“On the bayou, you can experience the region the way our ancestors did,” he says. “We hope people will turn their eyes back to the water.”        

The Acadians and their forced exodus from Nova Scotia to Louisiana during the French and Indian War were made famous by Henry Wadsworth Longfellow’s epic poem, “Evangeline, A Tale of Acadie” published in 1847. The real-life heroine that inspired Longfellow’s poem is believed to have lived in St. Martinsville, a town along the Teche. The Longfellow Evangeline State Park there tells the story of early Acadian settlers and their evolution into today’s Cajuns.

“The Evangeline Oak is right on the bank of the bayou in St. Martinsville,” Dane Thibodeaux says. “Right now we’re putting in a floating dock next to it for canoes and kayaks.”

Bayou Teche Boardwalk [Courtesy/Iberia Parish CVB]
Bayou Teche Museum [Courtesy/Jane Braud]

While all 13 towns along the paddle trail have boat ramps, the volunteers of the Bayou T.E.C.H.E. Project plan to install floating docks in every town as well, and are working on primitive campsites. “Each town has something different to offer,” Patti Holland says. “All up and down the bayou, towns are embracing this opportunity.”

The Bayou Teche towns include some of the most storied destinations for discovering Cajun food, music and culture. “Breaux Bridge is really our hub,” Holland says. “It has antique stores, Cajun music halls, and great restaurants. Patterson is putting in a new park by the bayou. New Iberia has a great main street and Shadows on the Teche along the bayou. And St. Martinsville is so historical.”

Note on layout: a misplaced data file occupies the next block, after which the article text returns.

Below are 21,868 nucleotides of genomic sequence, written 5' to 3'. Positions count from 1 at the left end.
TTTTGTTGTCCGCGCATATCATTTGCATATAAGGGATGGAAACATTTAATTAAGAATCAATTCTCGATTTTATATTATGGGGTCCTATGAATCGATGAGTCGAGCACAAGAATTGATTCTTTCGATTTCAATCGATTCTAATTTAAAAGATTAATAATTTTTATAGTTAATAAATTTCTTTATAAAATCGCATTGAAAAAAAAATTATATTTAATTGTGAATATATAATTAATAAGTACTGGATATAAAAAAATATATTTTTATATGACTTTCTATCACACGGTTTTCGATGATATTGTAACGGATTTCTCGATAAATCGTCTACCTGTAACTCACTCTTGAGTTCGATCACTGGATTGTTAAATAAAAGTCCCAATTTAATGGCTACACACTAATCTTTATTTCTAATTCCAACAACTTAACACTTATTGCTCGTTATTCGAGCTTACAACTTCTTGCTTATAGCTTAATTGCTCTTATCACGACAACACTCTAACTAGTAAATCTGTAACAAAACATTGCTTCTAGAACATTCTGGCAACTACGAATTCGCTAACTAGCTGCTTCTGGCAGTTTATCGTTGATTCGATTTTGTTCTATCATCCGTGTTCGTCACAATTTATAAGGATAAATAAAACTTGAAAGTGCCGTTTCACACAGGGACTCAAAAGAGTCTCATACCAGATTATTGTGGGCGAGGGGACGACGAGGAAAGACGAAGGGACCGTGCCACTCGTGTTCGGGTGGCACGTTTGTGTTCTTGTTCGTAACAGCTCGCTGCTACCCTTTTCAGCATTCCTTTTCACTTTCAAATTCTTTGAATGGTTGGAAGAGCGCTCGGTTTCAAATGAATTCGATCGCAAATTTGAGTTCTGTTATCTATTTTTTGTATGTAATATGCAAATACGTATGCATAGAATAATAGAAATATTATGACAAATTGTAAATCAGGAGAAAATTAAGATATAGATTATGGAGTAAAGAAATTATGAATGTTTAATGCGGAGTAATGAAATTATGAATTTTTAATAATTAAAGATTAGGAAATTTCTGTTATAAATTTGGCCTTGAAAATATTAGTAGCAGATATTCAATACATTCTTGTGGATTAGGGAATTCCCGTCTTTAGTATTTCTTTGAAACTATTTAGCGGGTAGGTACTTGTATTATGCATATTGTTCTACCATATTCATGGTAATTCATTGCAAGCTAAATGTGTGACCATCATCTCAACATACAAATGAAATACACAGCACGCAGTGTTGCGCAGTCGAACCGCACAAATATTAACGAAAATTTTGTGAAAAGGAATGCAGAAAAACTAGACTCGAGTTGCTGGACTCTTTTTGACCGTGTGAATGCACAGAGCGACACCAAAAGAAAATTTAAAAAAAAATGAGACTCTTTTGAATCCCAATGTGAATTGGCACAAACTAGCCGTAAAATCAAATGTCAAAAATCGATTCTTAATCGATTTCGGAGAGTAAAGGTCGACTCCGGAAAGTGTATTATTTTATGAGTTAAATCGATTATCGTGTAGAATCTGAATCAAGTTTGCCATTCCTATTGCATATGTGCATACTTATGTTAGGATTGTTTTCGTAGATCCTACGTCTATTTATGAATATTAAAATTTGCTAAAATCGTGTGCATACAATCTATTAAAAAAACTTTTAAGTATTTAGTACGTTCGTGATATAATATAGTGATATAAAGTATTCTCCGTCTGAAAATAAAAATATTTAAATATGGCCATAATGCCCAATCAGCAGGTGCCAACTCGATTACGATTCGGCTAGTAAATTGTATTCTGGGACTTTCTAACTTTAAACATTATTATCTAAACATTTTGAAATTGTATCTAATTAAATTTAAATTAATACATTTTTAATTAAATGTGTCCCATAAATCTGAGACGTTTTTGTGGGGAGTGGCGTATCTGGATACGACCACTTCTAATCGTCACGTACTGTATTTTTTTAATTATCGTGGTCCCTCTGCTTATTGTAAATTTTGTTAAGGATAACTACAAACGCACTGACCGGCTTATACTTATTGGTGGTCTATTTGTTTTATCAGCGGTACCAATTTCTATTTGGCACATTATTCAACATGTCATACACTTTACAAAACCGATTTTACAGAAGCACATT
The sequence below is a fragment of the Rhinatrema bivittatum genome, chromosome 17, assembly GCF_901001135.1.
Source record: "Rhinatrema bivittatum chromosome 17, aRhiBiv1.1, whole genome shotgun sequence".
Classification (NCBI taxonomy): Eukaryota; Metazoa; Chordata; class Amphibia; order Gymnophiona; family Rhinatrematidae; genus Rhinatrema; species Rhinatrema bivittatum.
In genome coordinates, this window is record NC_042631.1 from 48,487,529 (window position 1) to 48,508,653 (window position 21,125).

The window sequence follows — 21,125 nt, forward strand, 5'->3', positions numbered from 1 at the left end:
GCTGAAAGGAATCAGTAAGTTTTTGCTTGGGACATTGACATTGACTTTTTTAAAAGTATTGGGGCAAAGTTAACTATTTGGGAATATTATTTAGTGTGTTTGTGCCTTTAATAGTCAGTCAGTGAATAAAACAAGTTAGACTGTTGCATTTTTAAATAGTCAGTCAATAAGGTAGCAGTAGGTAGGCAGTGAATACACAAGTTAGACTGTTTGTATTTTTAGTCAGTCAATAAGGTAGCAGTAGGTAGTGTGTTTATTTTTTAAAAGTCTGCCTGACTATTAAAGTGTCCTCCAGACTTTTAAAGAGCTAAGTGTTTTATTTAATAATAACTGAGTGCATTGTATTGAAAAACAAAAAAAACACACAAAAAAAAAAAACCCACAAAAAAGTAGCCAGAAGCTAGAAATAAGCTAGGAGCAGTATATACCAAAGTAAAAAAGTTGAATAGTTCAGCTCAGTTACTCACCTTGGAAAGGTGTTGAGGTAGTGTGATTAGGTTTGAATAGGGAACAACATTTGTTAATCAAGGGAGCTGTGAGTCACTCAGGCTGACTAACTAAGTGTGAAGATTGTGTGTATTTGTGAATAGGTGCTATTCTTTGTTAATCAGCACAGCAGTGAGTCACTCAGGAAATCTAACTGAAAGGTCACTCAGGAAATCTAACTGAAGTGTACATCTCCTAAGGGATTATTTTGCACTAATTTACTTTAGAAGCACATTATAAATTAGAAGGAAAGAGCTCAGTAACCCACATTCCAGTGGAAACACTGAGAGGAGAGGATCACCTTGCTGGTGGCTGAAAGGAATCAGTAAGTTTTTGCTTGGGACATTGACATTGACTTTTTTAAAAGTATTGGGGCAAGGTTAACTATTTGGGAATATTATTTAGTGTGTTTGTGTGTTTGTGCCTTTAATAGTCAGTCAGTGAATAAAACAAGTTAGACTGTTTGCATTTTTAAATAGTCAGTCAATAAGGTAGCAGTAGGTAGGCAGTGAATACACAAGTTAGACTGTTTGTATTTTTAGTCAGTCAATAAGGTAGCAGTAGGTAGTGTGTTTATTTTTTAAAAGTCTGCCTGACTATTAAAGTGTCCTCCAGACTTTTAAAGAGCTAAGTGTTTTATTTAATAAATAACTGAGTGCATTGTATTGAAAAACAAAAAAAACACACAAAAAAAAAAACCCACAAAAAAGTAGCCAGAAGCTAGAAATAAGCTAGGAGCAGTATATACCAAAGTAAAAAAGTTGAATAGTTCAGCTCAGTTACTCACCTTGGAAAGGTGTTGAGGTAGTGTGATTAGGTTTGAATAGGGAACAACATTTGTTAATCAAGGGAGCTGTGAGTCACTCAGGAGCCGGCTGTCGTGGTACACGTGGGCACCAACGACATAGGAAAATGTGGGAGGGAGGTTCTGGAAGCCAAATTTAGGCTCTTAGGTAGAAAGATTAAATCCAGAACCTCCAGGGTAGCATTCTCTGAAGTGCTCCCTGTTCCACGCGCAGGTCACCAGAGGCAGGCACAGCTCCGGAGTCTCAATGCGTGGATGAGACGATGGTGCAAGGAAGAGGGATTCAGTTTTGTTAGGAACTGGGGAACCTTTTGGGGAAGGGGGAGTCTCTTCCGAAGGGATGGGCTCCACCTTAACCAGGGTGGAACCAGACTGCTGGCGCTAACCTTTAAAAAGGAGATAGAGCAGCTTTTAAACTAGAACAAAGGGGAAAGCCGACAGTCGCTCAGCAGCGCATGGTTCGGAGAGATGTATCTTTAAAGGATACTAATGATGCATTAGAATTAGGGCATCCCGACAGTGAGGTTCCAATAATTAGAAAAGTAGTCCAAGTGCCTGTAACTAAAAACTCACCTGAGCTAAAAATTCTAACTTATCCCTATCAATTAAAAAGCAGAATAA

The Bayou T.E.C.H.E. Project derives a big portion of its operating funds from the annual Shake Your Trail Feather festival held every October in Breaux Bridge. “It’s right at the beginning of the festival season around here,” Dane Thibodeaux says. “From early October right through July there’s some kind of festival going on along the Teche every weekend.”

Dane says that in addition to hauling trash out of the bayou, he and his volunteers conduct regular water testing and engage in all kinds of educational activities to support the health of the environment. Sometimes, inevitably, their actions aren’t entirely appreciated by other residents.

“We hauled a ‘57 Buick Roadmaster out of the Teche up near Leonville,” he recalls. “Turns out it was some sort of local landmark, and some folks complained. So we cut the doors off and are having an artist decorate them, then we’re giving them back to the town. We’re turning trash into art.”

The Bayou Teche Water Trail offers a unique opportunity to discover Louisiana’s Cajun Country the way early settlers saw it. Several outfitters offer boat rentals and tours along the bayou, or you can bring your own craft to explore all or part of this unique waterway.

Renee Wright

A graduate of Franconia College in Social Psychology, Renee has worked as Travel Editor for Charlotte Magazine and has written three travel guidebooks for Countryman Press among other writing assignments. She enjoys food and camping.

Cajun Palms RV Resort

Make Sure To Stay At:

Cajun Palms RV Resort, a full service campground resort located in Henderson, Louisiana (St. Martin Parish), just 1/4 mile north of I-10. The campground features a large selection of traditional as well as high tech amenities to make ones stay more enjoyable.

Download PDF File